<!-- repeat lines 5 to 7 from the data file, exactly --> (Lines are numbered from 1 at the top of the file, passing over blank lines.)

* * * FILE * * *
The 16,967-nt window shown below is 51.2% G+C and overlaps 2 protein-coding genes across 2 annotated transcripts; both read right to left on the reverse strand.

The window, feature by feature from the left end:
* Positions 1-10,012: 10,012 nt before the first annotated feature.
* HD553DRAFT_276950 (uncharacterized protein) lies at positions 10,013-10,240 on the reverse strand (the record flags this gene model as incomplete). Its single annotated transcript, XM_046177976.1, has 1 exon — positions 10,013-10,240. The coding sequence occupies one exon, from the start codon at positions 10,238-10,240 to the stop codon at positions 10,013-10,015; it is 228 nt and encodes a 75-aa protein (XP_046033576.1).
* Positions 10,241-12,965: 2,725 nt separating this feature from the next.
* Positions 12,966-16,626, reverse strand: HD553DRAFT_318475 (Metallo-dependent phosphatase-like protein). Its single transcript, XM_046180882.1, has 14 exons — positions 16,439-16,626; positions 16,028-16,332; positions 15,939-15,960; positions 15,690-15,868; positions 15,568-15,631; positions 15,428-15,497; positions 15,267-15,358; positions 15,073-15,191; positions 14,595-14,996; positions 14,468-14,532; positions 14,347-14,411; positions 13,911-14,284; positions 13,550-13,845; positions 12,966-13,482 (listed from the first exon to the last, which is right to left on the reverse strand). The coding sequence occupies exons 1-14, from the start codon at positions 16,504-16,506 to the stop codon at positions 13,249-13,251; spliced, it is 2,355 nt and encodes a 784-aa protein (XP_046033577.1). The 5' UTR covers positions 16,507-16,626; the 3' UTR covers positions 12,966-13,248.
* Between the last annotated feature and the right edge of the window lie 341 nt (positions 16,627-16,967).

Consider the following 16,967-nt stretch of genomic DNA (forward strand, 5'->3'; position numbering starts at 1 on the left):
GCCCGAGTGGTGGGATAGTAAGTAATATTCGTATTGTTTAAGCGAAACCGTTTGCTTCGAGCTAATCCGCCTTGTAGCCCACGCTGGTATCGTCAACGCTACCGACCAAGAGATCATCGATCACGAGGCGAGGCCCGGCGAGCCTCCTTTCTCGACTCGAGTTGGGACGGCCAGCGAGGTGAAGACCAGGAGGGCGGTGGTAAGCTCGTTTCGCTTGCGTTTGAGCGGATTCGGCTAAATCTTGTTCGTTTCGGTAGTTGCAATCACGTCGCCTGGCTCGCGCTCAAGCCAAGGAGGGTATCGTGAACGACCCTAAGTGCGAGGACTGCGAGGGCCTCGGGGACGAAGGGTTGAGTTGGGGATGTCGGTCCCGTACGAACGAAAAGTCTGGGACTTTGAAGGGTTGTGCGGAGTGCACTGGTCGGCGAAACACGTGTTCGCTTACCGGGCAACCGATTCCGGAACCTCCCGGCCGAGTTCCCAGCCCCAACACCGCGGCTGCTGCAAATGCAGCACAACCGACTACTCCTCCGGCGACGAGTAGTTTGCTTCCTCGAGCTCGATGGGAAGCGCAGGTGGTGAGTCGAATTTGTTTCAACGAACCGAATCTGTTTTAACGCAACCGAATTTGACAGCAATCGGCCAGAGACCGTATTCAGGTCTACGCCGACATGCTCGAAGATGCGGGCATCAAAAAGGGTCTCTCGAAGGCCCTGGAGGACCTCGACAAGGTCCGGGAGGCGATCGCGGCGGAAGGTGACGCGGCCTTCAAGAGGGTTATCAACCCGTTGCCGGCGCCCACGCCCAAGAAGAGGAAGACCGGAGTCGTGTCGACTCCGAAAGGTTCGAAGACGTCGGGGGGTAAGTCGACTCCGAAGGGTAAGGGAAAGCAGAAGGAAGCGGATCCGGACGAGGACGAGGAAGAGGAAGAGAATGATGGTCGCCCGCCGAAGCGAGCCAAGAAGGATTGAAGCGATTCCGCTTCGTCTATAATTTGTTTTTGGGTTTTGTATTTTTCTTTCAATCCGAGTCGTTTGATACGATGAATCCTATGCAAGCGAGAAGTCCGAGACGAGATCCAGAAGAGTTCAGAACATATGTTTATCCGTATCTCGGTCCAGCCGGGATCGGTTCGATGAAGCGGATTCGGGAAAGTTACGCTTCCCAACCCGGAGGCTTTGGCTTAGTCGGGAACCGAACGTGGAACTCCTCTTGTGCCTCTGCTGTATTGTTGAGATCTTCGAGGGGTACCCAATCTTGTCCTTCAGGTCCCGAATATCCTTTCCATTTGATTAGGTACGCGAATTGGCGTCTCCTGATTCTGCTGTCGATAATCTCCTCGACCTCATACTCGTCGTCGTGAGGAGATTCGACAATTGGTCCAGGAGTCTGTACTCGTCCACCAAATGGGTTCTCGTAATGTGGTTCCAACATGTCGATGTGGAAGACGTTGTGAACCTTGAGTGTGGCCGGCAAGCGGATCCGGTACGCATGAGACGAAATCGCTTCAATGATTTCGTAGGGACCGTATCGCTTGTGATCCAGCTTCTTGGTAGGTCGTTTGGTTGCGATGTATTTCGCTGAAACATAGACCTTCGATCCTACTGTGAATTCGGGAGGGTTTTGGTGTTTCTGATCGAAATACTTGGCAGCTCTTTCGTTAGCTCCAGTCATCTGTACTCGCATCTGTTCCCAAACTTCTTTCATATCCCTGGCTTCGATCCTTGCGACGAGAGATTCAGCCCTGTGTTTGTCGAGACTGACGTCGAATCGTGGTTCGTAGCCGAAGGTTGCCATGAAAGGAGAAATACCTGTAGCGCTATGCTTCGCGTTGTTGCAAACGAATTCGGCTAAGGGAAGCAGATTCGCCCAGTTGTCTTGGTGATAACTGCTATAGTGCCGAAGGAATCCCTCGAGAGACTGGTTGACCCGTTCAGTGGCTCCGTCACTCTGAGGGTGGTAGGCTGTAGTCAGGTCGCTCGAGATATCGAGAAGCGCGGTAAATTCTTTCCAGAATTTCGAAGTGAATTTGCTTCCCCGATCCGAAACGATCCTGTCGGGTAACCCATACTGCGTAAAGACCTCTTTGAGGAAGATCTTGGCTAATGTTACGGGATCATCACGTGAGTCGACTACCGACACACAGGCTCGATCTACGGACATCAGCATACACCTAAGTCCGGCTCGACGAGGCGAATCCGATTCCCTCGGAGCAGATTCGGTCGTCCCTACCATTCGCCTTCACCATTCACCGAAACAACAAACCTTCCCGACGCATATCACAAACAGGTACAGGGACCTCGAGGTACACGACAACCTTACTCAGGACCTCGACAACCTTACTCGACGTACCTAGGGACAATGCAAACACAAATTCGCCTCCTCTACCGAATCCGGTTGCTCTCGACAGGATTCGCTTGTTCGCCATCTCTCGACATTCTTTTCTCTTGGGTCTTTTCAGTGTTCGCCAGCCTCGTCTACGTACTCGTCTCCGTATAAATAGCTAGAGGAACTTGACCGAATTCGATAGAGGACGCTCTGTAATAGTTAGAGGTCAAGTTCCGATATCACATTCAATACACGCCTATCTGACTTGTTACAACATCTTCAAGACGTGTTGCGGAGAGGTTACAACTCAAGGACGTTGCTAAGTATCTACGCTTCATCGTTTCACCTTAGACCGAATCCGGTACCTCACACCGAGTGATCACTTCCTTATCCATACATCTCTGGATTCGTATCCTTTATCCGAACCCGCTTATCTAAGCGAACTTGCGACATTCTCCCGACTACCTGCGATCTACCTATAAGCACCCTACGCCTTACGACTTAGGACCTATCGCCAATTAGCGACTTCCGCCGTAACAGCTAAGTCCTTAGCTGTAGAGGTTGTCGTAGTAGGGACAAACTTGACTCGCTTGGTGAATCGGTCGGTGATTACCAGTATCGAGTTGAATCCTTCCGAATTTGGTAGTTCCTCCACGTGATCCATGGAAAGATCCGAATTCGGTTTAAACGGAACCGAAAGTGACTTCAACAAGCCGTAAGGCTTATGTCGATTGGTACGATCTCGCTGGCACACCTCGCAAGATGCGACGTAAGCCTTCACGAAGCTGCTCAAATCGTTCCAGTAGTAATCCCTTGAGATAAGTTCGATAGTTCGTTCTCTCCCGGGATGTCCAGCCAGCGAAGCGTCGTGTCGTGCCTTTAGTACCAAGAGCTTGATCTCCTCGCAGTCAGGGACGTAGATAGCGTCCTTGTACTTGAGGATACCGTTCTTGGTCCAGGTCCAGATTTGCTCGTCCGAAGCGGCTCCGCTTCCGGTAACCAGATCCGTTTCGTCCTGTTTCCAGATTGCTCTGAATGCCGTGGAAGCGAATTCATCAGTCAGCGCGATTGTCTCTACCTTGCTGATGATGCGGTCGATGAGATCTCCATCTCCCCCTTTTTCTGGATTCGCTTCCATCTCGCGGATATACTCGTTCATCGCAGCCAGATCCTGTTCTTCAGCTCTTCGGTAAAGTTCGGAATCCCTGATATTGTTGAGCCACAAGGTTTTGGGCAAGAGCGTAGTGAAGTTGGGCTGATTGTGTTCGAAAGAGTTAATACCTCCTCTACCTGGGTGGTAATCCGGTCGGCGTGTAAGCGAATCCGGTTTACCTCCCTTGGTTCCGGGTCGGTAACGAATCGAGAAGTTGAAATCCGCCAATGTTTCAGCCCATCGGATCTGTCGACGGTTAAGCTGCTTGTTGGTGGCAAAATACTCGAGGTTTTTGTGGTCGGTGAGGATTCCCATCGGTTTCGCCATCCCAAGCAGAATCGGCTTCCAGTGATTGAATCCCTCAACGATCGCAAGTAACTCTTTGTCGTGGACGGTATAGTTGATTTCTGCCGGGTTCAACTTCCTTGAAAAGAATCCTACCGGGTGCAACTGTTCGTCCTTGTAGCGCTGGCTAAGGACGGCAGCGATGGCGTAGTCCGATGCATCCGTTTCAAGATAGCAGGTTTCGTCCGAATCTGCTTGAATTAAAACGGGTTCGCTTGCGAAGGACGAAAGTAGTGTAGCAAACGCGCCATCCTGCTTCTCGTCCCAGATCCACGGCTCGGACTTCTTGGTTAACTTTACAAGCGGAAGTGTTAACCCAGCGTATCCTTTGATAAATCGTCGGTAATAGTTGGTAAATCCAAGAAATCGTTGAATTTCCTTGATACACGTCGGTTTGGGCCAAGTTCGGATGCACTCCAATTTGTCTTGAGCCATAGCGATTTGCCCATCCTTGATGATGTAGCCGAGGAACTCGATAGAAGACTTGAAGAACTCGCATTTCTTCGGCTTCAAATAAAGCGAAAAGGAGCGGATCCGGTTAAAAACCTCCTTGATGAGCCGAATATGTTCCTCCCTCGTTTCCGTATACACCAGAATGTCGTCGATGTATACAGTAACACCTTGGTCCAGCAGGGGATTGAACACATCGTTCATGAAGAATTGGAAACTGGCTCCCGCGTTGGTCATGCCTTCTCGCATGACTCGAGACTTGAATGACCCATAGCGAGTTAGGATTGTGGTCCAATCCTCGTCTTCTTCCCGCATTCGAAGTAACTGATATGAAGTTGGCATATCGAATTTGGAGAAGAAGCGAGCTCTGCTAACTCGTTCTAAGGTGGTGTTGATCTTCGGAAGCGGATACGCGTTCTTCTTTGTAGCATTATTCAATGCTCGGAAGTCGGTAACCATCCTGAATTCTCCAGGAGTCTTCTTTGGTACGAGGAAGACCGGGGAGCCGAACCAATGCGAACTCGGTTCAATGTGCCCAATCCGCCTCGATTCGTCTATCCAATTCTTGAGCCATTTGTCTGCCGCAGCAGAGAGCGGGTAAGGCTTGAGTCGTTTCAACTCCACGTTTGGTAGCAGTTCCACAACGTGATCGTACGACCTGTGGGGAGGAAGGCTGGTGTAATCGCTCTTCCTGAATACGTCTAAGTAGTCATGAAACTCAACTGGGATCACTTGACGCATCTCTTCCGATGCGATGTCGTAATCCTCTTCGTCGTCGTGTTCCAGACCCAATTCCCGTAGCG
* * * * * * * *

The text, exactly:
* Positions 10,241-12,965: 2,725 nt separating this feature from the next.
* Positions 12,966-16,626, reverse strand: HD553DRAFT_318475 (Metallo-dependent phosphatase-like protein). Its single transcript, XM_046180882.1, has 14 exons — positions 16,439-16,626; positions 16,028-16,332; positions 15,939-15,960; positions 15,690-15,868; positions 15,568-15,631; positions 15,428-15,497; positions 15,267-15,358; positions 15,073-15,191; positions 14,595-14,996; positions 14,468-14,532; positions 14,347-14,411; positions 13,911-14,284; positions 13,550-13,845; positions 12,966-13,482 (listed from the first exon to the last, which is right to left on the reverse strand). The coding sequence occupies exons 1-14, from the start codon at positions 16,504-16,506 to the stop codon at positions 13,249-13,251; spliced, it is 2,355 nt and encodes a 784-aa protein (XP_046033577.1). The 5' UTR covers positions 16,507-16,626; the 3' UTR covers positions 12,966-13,248.
* Between the last annotated feature and the right edge of the window lie 341 nt (positions 16,627-16,967).